DURING our teens popstars are some of the most important figures in our lives and forever hold a unique place in our hearts.
They can unite a group of friends, help them through family problems, give them their first taste of freedom and allow them to relive their youth in decades to come.
These are just some of the themes touched upon in the new musical, The Band, which is based around the music of Take That and is at the Sheffield Lyceum until October 14.
Like many musicals these days some of the show’s cast were picked by TV viewers and celebrity judges on BBC One’s Let It Shine, headed up by Take That front man Gary Barlow, earlier this year.
Amazingly, the musical has now gone on to become the fastest selling musical theatre tour of all time, which as a life-long Take That fan is no surprise to me as “Thatters” are a dedicated army of fans who usually put the group first before their own partners.
But the show isn’t centered on the story of Gary, Mark, Robbie, Jason and Howard, instead it follows a group of five female school friends who the audience first meets in 1992 when Top of the Pops was life.
Sixteen-year-old Rachel is in her Manchester bedroom, escaping another argument between her parents who are on the verge of a divorce, listening to her favourite boyband Rise.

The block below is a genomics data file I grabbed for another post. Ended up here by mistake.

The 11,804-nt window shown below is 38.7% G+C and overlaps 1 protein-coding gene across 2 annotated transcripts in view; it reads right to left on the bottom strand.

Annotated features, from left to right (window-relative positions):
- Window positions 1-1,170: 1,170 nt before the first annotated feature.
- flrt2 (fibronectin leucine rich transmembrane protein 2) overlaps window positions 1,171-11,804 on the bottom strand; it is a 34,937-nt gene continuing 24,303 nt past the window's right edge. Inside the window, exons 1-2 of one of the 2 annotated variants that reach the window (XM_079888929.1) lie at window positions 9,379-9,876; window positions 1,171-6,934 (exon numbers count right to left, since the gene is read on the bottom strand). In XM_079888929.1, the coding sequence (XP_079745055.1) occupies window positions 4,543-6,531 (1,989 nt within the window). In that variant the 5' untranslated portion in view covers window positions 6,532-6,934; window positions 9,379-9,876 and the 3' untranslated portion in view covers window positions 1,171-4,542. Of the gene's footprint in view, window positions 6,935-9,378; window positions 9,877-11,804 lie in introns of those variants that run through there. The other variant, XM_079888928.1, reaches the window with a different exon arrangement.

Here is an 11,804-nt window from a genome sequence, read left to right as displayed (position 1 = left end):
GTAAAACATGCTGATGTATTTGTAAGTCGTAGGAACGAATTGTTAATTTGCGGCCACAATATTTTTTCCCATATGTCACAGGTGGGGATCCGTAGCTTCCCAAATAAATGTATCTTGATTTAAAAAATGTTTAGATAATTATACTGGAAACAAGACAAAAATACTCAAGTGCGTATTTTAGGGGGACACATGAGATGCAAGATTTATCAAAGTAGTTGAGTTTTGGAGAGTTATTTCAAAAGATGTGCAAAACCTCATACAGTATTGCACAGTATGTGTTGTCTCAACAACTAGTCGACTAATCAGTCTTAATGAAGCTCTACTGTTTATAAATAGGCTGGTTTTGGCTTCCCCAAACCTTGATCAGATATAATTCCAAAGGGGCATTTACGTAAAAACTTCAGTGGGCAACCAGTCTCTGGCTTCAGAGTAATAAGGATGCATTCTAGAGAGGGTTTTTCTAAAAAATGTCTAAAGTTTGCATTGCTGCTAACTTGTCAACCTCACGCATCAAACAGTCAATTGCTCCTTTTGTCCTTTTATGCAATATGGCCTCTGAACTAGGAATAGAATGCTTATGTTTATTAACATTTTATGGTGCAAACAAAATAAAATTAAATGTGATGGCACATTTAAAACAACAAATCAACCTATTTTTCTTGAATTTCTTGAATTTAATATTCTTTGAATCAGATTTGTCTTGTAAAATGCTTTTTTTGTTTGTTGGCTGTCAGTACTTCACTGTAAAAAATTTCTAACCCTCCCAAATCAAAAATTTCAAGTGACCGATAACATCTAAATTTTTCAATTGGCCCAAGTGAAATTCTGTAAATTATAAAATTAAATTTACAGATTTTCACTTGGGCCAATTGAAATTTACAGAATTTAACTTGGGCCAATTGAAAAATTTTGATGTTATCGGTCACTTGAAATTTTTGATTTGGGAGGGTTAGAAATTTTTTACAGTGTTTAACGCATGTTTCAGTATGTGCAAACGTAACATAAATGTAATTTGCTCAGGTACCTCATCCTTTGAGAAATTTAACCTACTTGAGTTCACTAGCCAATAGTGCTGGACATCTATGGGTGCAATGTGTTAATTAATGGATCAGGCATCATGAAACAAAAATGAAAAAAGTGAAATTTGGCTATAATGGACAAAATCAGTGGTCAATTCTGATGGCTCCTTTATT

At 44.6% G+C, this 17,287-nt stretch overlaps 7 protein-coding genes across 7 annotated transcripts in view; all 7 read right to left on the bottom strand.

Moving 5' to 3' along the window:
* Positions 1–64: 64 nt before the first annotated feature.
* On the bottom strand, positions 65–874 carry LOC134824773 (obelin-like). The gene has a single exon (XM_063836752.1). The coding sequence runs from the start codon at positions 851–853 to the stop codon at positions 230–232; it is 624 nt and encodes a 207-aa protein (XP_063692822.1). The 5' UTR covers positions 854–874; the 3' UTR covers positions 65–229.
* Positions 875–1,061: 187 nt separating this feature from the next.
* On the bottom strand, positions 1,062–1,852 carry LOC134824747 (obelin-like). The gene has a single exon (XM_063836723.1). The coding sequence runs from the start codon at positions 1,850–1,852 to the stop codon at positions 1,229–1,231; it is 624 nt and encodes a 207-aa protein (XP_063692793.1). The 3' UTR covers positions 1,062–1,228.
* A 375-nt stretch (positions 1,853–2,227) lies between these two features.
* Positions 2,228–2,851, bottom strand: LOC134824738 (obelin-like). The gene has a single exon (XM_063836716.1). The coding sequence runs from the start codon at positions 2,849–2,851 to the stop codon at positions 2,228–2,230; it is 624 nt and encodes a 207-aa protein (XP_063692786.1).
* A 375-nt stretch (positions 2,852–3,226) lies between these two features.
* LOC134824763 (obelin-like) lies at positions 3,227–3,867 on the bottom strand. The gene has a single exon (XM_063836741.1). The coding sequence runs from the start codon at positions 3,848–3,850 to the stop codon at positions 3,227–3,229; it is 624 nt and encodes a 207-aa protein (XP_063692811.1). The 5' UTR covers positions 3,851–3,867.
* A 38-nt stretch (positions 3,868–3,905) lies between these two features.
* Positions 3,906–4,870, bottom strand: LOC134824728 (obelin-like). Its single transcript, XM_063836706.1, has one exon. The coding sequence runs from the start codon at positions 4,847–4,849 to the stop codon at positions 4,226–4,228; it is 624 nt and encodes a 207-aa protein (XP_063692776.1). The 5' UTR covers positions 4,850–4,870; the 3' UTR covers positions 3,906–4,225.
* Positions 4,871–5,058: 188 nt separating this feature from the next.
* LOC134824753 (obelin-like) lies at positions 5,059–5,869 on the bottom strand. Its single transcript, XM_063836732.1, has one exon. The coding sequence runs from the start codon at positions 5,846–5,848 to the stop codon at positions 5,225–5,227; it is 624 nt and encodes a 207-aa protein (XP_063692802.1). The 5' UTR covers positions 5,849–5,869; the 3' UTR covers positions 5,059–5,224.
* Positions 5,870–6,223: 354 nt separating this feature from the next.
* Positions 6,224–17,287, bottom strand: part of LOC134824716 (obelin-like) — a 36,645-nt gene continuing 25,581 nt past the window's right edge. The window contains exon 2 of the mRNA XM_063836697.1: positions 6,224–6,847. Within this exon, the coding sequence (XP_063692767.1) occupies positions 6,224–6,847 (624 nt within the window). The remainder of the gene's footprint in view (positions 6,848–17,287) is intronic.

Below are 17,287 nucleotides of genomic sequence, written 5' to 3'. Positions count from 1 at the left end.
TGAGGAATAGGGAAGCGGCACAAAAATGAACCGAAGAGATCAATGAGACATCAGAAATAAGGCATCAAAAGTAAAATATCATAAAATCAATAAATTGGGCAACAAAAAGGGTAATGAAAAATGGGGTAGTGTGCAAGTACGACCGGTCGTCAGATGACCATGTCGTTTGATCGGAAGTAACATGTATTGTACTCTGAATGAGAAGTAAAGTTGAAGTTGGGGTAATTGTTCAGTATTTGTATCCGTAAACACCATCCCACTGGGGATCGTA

Rise features Let It Shine winners Five To Five — AJ Bentley, Nick Carsberg, Curtis T Johns, Yazdan Qafouri and Sario Solomon — who emerge from Rachel’s TV, wardrobe and drawers in matching double denim dungarees (swoon) and I immediately felt 13 again.
The five fresh-faced lads fire through an arsenal of ‘TT’ hits helping me to brush off my Do What You Like dance moves.
The energetic band stirred up memories of Take That in their early days, sadly minus the jelly and leather, and proved they were deserving winners.
I nearly imploded as they slid into the Pray dance – gets me every time.
There’s no let up for the band, despite their ever-changing outfits and set changes their impressive harmonies didn’t falter and it was clear from the screams they’re building up their own fan base.
The only topic of conversation for the girls at school the next day was: “Did you see Top of the Pops last night?”, something I remember well.
After winning a competition the girls get to attend their first concert together to see Rise.
The show beautifully captures the excitement of this milestone event which is the girl’s first taste of freedom, independence and sense of belonging to a cause — which after the events of the Manchester Arena terrorist attack now feels even more poignant.
After the highs of the concert the girls’ lives take an unexpected turn and they go their separate ways, only to be reunited 25 years later thanks to their undying love of Rise.
Hilarious, heartfelt moments are aplenty as the adult women take a trip to Prague, soundtracked perfectly by The Greatest Day and featuring a water fountain that comes to life.
The script has a lot of unexpected depth which had the audience welling up throughout as the leading ladies’ close-knit bond was something many could relate to.
This nostalgic trip down 90s memory lane is for anyone who has ever idolised a boyband, covered their bedroom in Smash Hits posters and recorded their favourite songs onto cassette tape.
Tickets are priced from £19.50, to buy visit the Sheffield Theatres’ box office, call 0114 249 6000 or visit sheffieldtheatres.co.uk.
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